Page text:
Re: How to convince a coworker to NOT use Structured FrameMaker?

Subject: Re: How to convince a coworker to NOT use Structured FrameMaker?
From: Keith Hood <klhra -at- yahoo -dot- com>
To: TECHWR-L <techwr-l -at- lists -dot- techwr-l -dot- com>, David Castro <thejavaguy -at- gmail -dot- com>
Date: Mon, 21 Dec 2009 08:54:26 -0800 (PST)

> However, the more
> compelling problem is that our DTD (or, rather, the FM
> equivalent) is not
> complete. It was developed by a writer who left the company
> three years ago,
> and nobody here has the knowledge necessary to update the
> DTD. The
> incomplete nature of the DTD causes problems such as having
> red elements in
> the structured view (indicating that the XML is not in a
> valid structure)
> and having paragraph styles that are changed from the
> default being switched
> back when you're not looking.

Arguments to use here:

The situation will get worse because of this lack of knowledge. All such current problems will continue, and you can't add anything new without running the risk of causing more and new, different problems. Without the expertise to change the DTD, your documents must necessarily be stuck in their current forms, at their current level of functionality in use of the structured elements. The situation can't be changed unless you abandon structured FM or get someone who can rework the DTD as needed.

No system planner would get into vendor lock on buying components if he can avoid it, but here you have a document version of vendor lock - you're straightjacketed in what you can and can't do. Because of this, if a future customer wants something significantly different from what you're doing now, you won't be able to satisfy their needs. That could cause CRM problems later.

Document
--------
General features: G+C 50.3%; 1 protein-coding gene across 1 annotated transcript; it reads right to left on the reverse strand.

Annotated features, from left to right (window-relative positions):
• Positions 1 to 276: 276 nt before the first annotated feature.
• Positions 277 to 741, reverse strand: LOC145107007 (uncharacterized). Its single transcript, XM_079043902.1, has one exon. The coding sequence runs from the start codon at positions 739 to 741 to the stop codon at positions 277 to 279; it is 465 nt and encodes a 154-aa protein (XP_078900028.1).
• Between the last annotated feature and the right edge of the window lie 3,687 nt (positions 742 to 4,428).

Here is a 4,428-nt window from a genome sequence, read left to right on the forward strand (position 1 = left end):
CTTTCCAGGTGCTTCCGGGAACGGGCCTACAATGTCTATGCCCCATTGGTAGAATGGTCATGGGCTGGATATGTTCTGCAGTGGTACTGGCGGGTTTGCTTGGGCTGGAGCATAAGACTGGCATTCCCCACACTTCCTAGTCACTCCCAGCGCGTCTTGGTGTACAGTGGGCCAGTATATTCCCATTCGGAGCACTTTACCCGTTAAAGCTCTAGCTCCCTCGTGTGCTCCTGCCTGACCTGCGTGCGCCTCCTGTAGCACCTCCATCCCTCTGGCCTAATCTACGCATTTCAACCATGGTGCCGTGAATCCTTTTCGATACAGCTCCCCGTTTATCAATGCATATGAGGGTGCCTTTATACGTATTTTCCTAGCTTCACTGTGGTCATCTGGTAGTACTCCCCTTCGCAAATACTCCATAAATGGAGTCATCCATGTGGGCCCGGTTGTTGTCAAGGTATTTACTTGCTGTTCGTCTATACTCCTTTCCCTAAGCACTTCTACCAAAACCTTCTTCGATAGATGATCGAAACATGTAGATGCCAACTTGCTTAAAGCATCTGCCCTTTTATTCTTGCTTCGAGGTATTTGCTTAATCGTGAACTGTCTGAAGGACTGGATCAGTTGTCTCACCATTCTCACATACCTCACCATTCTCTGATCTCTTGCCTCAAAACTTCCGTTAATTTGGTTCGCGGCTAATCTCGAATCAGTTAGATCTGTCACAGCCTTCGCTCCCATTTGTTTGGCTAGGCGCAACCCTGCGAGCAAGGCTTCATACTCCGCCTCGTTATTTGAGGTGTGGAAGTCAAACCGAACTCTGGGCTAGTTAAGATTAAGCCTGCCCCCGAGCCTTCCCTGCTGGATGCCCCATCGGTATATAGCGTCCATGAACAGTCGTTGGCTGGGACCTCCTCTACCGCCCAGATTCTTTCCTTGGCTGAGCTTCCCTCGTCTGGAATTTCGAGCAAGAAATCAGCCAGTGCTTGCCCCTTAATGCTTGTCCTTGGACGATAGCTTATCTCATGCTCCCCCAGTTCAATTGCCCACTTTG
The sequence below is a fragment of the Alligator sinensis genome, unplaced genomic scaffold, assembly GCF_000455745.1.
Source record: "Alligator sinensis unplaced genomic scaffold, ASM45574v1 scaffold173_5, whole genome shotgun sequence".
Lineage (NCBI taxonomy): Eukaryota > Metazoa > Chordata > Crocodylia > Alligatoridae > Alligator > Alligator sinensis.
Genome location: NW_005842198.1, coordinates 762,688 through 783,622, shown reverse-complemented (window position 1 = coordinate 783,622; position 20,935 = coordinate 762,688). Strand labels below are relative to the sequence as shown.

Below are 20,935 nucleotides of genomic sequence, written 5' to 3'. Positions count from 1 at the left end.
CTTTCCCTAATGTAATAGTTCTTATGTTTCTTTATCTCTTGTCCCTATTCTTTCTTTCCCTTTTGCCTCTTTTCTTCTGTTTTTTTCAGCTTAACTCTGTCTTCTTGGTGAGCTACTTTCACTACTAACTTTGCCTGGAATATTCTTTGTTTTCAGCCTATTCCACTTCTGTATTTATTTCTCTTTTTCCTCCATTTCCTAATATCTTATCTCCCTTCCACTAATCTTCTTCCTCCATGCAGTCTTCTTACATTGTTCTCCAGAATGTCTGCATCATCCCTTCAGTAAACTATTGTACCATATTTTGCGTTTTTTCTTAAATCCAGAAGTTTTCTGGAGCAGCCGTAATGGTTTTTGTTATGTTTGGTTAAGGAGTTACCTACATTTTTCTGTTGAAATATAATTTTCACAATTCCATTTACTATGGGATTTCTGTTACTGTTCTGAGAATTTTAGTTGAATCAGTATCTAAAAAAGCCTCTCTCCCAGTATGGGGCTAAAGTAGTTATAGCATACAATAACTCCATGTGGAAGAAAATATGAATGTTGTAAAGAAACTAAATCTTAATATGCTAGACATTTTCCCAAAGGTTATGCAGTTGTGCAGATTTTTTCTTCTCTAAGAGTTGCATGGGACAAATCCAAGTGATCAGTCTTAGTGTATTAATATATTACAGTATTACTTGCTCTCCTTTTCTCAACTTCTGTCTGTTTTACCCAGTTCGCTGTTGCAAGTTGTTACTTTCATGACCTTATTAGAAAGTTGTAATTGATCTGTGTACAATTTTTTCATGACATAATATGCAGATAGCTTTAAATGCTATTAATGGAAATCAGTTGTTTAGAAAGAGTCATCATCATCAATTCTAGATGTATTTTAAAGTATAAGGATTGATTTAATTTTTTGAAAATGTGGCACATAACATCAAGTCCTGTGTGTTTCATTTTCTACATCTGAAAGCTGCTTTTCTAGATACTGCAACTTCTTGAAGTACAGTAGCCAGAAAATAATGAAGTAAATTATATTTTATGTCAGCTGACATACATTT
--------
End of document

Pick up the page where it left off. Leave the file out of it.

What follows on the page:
The lack of personnel who know FM DTDs causes problems in the hiring process. If you do try to find such a person, who would be able to determine if he really knew enough? Adding that requirement to personnel acquisition would make a hiring search longer (translation: more expensive).


> If I was working for a previous employer, I'd just jump in
> and learn how to
> update DTDs for Frame files to avoid the problem. However,
> in my current
> employ, all work is billed to the customer, and I therefore
> don't have an
> easy way to spend a week or two on something like this
> task.

No offense intended, but I don't understand why this is a problem. In every job I've ever had I've spent time studying on my own - taking tutorials and running experiments to learn more about the tools and/or the subject matter. I've taken night school courses in Java so I could do my work better. I can understand why you don't want to spend your own money on learning about DTDs, but if you have any spare time, even after work hours, I don't see why you wouldn't go ahead and crack a book on this subject.


> So, my question is: How would you go about trying to
> convince your coworkers
> that there is no benefit to using Structured Frame for a
> given project? I've
> already tried to get them to explain why they are using it,
> and they bring
> up some (in my opinion) minor benefits, such as being able
> to quickly and
> easily restructure large blocks of text without having to
> click at the
> beginning of a block to be moved and scroll through pages
> of content
> (instead being able to select the elements in the
> structured view).

Time/motion comparisons. So by this they save how many key strokes? How many seconds? How much time is really saved on the front end, and how much time is lost on the back end having to correct problems because the malformed DTD causes errors? Try to make them look at that difference.





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How to convince a coworker to NOT use Structured FrameMaker?: From: David Castro

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